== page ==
Officers and Board Positions
Being asked to serve on a board can be flattering, and it can be an incredible opportunity to learn more about leadership. However, sitting on a board is a huge responsibility, far beyond what most volunteers realize or expect. Be sure you understand what you are agreeing to do and think carefully before accepting.
What Boards Are
A board can be many things, depending on the organization. One thing that always holds true is that a board is a form of oversight. The organization may have officers that have specific tasks, and it may even have paid staff. The board is there to ensure that the group stays true to its mission and that it operates in a way consistent with its own principles and any applicable laws.
An organization expects volunteers to help. When you are on a board or acting as an officer, the expectations may change radically. Someone may have to represent the organization to the press, to work on promoting the group, and, often most important, to raise money. Look at large cultural institutions and you'll see that the board members are often well-placed to find donors and help establish important relationships with businesses, government, and other organizations.
Will I be expected to donate my own money?
Board members of volunteer organizations generally do donate money to the organization. But the group will mainly expect you to use social and business connections to introduce the organization to influential people who could become significant donors.
Organizations need such help, and there is nothing wrong with asking board members to provide it. However, you need to understand exactly what you are getting yourself into. Talk to current and, if possible, prior members of the board. Be certain you understand all the requirements, whether formally stated or implicitly understood.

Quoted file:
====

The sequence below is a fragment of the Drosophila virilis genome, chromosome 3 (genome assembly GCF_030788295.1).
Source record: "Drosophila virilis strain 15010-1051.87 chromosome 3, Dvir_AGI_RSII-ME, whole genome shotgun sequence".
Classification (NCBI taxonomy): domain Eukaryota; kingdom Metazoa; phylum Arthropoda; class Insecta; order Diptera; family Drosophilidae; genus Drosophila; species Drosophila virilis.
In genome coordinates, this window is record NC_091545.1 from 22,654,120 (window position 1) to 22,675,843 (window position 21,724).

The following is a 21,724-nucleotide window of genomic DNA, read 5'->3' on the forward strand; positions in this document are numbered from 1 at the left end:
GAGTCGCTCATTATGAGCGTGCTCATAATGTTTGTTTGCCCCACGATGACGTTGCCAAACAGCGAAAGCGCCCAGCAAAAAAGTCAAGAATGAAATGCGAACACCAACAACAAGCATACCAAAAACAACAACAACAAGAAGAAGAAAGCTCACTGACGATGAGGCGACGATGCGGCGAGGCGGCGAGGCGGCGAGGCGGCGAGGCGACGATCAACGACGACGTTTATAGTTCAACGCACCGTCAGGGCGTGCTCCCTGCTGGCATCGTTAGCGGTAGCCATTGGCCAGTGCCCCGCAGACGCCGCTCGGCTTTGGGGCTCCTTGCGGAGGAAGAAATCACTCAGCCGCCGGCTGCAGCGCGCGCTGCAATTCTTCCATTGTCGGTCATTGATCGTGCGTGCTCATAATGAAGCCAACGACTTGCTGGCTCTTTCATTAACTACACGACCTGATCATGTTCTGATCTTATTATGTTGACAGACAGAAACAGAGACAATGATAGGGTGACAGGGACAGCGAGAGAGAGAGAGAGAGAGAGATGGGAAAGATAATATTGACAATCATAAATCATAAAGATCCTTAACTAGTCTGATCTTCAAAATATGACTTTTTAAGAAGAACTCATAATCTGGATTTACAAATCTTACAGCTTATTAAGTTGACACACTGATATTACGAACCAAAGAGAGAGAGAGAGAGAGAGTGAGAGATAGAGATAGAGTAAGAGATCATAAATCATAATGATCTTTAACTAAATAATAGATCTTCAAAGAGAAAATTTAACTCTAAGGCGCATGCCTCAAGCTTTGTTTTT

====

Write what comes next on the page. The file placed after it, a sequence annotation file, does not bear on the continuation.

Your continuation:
There are many examples of organizations in which the board or officers come from the ranks of volunteers, and then become distant. It's all too easy to acquire an elitist attitude. This manifests itself in a variety of ways. Among these are the mistakes of assuming that only the board might have a sense of what the organization needs, assuming that you're too busy to do the “grunt work” provided by other members, and mainly associating only with other members of the board.
This is a good way to unlearn any positive lesson of leadership and to embody a set of habits that will make you incapable of leading anyone. If you do find yourself in an official position, know that it means time in addition to ordinary volunteering, and not a substitution for it. Be sure you continue working with others on the everyday tasks that need doing to keep from thinking that you're too important to do so.
Understanding the Organization
There is one level of understanding an organization that a volunteer needs and another level that an officer might require. But a board member had best become immersed in the organization. That will include reading the bylaws and becoming familiar with how the group is supposed to work. To allow the group to step outside of the bylaws is to invite tossing them out the window; if you don't need to pay attention to the rules for one issue, why should you for another?
Bylaws may seem a form of petty officiousness, but they are actually like the rules of a card game. If you change the rules, the game no longer exists. Although it may seem like needless bureaucracy, you must become a defender of the bylaws as they exist at any given time to make sure that the organization has proper continuance.
As a board member, depending on the form of organization and the geographic area in which it exists, you may have specific responsibilities under the law. That might include fiscal responsibility, duties to ensure that certain types of meetings take place, or obligations to produce certain public records of activities. The board might have to engage legal and accounting professionals to certify the group's proper operations, and it might have responsibility for hiring and firing paid staff.